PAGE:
|Birthname||Lena Mary Calhoun Horne|
|born on||30 June 1917 at 23:45 (= 11:45 PM )|
|Place||Brooklyn (Kings County), New York, 40n38, 73w56|
|Timezone||EST h5w (is standard time)|
|Astrology data||08°46' 20°10 Asc. 10°21'|
American singer and actress with depth and character, as well as classic beauty and talent. Her great-grandparents had been a slave and white owner; being light-skinned, she was one of the first blacks in film to win serious widespread respect and popularity.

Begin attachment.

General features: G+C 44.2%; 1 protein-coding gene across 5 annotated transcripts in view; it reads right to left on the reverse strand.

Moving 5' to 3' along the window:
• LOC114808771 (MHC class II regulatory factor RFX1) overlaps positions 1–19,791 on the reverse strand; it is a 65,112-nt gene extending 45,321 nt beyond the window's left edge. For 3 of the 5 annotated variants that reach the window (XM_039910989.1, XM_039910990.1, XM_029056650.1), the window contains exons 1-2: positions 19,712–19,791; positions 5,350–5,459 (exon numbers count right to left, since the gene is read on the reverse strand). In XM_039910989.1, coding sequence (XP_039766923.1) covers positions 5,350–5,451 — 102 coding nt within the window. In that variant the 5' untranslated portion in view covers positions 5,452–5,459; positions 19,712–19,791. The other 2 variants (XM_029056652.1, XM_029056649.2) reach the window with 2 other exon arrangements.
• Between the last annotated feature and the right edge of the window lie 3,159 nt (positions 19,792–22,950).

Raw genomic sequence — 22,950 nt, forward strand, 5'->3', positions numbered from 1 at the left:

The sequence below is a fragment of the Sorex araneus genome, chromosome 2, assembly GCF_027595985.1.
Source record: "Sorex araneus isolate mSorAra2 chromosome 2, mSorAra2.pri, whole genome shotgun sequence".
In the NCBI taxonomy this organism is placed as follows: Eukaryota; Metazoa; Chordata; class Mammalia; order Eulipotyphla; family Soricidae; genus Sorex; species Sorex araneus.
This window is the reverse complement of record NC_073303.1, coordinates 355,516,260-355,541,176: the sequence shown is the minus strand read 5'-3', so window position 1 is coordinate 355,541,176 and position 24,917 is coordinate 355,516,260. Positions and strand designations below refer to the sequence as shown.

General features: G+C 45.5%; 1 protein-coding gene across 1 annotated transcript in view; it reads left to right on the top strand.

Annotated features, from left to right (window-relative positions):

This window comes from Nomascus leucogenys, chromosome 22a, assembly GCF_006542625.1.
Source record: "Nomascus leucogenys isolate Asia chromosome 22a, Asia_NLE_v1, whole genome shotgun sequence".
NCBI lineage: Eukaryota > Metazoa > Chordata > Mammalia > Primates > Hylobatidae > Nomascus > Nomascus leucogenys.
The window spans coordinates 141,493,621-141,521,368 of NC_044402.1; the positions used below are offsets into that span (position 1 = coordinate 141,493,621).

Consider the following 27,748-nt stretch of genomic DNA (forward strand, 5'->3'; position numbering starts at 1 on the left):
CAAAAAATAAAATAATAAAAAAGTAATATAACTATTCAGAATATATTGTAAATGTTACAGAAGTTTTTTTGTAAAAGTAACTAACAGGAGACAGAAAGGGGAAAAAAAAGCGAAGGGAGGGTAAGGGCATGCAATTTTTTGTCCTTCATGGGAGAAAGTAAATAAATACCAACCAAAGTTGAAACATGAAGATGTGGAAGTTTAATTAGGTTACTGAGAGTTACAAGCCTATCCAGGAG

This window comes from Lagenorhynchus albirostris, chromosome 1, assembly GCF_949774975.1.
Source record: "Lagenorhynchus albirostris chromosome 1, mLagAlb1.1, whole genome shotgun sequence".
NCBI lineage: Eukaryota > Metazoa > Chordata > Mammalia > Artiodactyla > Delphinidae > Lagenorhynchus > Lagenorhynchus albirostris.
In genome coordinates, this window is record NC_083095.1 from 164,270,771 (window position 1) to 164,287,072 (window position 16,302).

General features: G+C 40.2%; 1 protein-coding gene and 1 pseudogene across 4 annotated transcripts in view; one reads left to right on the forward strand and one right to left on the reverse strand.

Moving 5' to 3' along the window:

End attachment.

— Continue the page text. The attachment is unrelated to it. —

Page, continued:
As a chorus girl at age 16, she sang with bands and did club dates, moving to Hollywood in 1941 and into films the following year. At that time, there were only two types of roles available: all-black movies, or strictly singing parts that were edited out when the film was shown in the South. Her first dramatic role in an integrated film was not until 1969 when she appeared in "Death of A Gunfighter," but by then, she was a top draw in glamorous Las Vegas shows. Horne also built up credits in TV guest shots as well as specials.